Talent shortages are commonly reported as one of the greatest inhibitors to business growth, with CEOs and senior leaders increasingly concerned with their organisational proficiency in meeting their talent needs. An insufficient leadership pipeline is a constant talking point amongst these management teams, even though the solution can be right under the eyes.
This need for leaders will remain pervasive and each year billions of euros are spent on developing leadership capabilities. However, study after study indicates limited satisfaction and confidence with the quality and availability of the next cadre of leaders.
This raises a critical question: where has all the talent gone? I would argue that the talent is there, but the answer may lie both in an uncertainty about what organisations are looking for and also being blind to what they have within their ranks.
The Search for Leaders
Ultimately, if organisations are unable to get the leaders they desire then the onus must shift towards finding a solution to the problem than engaging in a blame game. Perhaps the way their business operates needs to change because, put simply, organisations that are better able to uncover hidden leadership talent will be better positioned in the competitive business marketplace.
When I indicate that organisations may themselves have some answers to their reported talent deficit what do I mean?
Organisations are likely to have more leadership capability within their work environs than they recognise and may have overlooked persons because of biases that exist within individuals and organisational life. As a result, some potential leaders are invisible.
For example, most senior organisational positions are filled by white men. Women remain significantly under-represented despite data illustrating they are at least as qualified and successful compared to their male counterparts in operating as CEOs.
Numerous organisations are therefore missing out on a substantial talent pool.
If so, then fundamentally their processes for attracting, identifying and developing their leadership pipeline must be inherently flawed. Or work and job design are problematic for some workforce segments. There are however ways to redress this but organisations themselves need to consciously decide to and this may be re-evaluating established ways of operating.
The Self-Fulfilling Hiring Process
Despite increased efforts across many organisations to improve diversity and inclusion, the tendency is still to recognise, reward and promote those who look and behave like you.
Systematic reviews of all employees against key characteristics and leadership potential is likely to help the identification of those who may inadvertently be biased against and/or who tend to work more in the background.
Research indicates that men often benefit from being evaluated on their potential, but women are judged on performance. Potential in many cases equates to vague statements such as being a ‘natural leader’ or ‘my gut feeling tells me….’. This needs to be challenged and broken down or bastions of bias will remain.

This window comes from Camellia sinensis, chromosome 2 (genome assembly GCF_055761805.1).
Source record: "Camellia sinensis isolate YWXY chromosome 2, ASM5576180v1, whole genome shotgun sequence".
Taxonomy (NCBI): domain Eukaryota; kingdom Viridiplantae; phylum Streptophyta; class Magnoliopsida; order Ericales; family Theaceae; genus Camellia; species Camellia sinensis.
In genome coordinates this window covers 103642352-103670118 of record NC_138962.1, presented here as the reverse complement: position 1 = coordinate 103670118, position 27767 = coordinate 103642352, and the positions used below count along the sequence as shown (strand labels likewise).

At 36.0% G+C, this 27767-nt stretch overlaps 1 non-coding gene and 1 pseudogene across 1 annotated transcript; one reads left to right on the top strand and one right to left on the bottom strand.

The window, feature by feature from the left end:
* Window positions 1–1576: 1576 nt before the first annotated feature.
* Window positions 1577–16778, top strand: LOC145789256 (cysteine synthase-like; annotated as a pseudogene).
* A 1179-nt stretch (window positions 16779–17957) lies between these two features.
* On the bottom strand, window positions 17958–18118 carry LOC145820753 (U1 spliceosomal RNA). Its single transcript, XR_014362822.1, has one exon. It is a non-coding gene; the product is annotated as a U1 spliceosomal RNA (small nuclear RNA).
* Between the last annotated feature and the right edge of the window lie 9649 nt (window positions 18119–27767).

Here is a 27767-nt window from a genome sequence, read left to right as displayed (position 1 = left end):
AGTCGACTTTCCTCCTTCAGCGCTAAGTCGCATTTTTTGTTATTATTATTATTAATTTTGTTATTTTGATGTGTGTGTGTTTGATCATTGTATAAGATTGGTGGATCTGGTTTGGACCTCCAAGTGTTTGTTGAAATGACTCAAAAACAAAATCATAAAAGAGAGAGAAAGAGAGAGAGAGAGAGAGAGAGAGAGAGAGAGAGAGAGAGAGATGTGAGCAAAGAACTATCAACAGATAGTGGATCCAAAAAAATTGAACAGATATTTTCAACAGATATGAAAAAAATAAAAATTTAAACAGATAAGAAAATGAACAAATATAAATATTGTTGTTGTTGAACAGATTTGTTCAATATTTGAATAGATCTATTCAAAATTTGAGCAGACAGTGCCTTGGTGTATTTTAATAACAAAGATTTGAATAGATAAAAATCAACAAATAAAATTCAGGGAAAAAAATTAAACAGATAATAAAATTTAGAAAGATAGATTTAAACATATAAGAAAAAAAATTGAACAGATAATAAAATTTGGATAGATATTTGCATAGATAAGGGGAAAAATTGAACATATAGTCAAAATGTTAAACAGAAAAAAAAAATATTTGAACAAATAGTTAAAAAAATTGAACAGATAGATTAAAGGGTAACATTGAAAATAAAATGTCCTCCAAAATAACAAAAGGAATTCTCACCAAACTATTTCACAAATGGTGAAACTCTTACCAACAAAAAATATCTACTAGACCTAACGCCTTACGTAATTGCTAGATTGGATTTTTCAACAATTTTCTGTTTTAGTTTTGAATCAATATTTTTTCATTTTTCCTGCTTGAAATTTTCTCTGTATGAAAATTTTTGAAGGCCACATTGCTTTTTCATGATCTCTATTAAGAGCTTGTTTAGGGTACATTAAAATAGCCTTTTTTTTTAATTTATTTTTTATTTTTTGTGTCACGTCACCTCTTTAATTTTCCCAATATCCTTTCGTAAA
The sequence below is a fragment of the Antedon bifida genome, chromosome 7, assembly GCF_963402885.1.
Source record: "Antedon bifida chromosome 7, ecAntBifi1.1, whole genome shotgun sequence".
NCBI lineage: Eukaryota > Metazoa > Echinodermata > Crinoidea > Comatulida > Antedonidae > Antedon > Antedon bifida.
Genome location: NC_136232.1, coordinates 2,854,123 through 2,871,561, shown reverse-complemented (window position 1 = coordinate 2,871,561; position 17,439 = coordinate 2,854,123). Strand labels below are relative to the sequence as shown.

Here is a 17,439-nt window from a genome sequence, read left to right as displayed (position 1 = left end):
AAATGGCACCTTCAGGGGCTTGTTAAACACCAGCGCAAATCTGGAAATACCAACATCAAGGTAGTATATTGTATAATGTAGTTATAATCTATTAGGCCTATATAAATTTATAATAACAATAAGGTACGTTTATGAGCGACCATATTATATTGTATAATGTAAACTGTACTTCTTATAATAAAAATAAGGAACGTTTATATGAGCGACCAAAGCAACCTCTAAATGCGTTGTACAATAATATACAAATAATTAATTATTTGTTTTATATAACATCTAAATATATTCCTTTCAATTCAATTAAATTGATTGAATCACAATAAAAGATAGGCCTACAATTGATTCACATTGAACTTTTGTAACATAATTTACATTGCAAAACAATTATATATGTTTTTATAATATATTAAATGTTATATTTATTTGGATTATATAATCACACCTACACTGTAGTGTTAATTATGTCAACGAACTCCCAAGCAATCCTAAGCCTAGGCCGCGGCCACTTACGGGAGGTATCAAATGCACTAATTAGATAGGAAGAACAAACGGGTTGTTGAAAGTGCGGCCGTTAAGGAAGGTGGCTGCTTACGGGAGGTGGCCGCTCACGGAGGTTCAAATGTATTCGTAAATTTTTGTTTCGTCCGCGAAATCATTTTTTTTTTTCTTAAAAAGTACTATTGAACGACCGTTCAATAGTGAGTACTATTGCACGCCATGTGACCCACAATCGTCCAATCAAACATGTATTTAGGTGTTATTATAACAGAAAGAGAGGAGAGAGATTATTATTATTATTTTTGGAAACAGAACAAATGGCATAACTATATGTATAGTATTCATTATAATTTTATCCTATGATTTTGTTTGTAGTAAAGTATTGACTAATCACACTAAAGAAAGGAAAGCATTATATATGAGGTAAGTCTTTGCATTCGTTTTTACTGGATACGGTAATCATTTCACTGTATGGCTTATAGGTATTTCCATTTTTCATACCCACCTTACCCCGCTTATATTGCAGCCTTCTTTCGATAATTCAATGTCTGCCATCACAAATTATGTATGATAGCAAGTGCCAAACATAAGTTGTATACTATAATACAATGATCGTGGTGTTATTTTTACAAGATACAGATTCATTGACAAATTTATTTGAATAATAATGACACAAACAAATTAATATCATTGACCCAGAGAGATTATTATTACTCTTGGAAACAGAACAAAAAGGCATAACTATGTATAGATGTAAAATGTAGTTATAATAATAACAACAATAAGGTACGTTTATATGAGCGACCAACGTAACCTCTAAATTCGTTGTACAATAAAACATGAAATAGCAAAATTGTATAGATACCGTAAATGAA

Organisations therefore need to analyse if there are hidden problems in the way they view and identify talent.
Identify the Potential Performers
There is a need to decipher performance from potential. Potential is less straightforward to assess due to the less obvious attributes it encompasses, such as learning agility and strongly reflecting the core values and culture of the organisation. You can be a high performer without being strong on potential but promotion to higher positions may create difficulties if these two elements are not present.
To widen the potential leadership talent pool inherent biases must be removed from the process. Removing these inherent biases requires organisations to codify the key tenets of what is meant by potential within their organisational context, thereby giving a base rate for measurement.
The larger the organisation the easier it is for talent to remain hidden because many individuals operate in roles a long way from the decision-making epicentre. The quieter, more reluctant individual is more likely to be eclipsed by those more forceful.
However, the less-obvious individual could be demonstrating signs of leadership potential but have not been able to put themselves in the shop-window. Consequently, organisations should consciously consider whether they are casting the net as wide as possible within their own ranks. Clarity on what organisations are looking for and that this is shared by relevant stakeholders is important.
The Role of Technology
Technology can have a useful role, but it comes with a word of caution. Technology can play a role in supporting organisations who seek to better understand the capabilities of their entire workforce and the leadership potential that may lurk within but it is not yet (and maybe never will be) the catch-all solution.
Stronger use of data in making decisions is to be encouraged but the quality and relevance of the data is vital and there is a danger with the rapid evolution of technological capabilities and the emphasis on talent analytics that organisations will see an IT system as a magic bullet.
It cannot be this without first having clarity on the organisational strategy and mapping out the key characteristics, capabilities, values and behaviours required for its realisation.
Without creating the architecture of values to work towards, the talent within and outside your organisation will never be able to align their own ambitions to match it, meaning they may go unrecognised and you finding yourself forever looking for new talent.
Anthony McDonnell is Professor of Management, Head of the Department of Management and Marketing, and Co-Director of the Human Resource Research Centre at Cork University Business School, University College Cork. He will be delivering an IMI Talent Forum on Talent Management in the Kingsley Hotel, Cork on 24th April.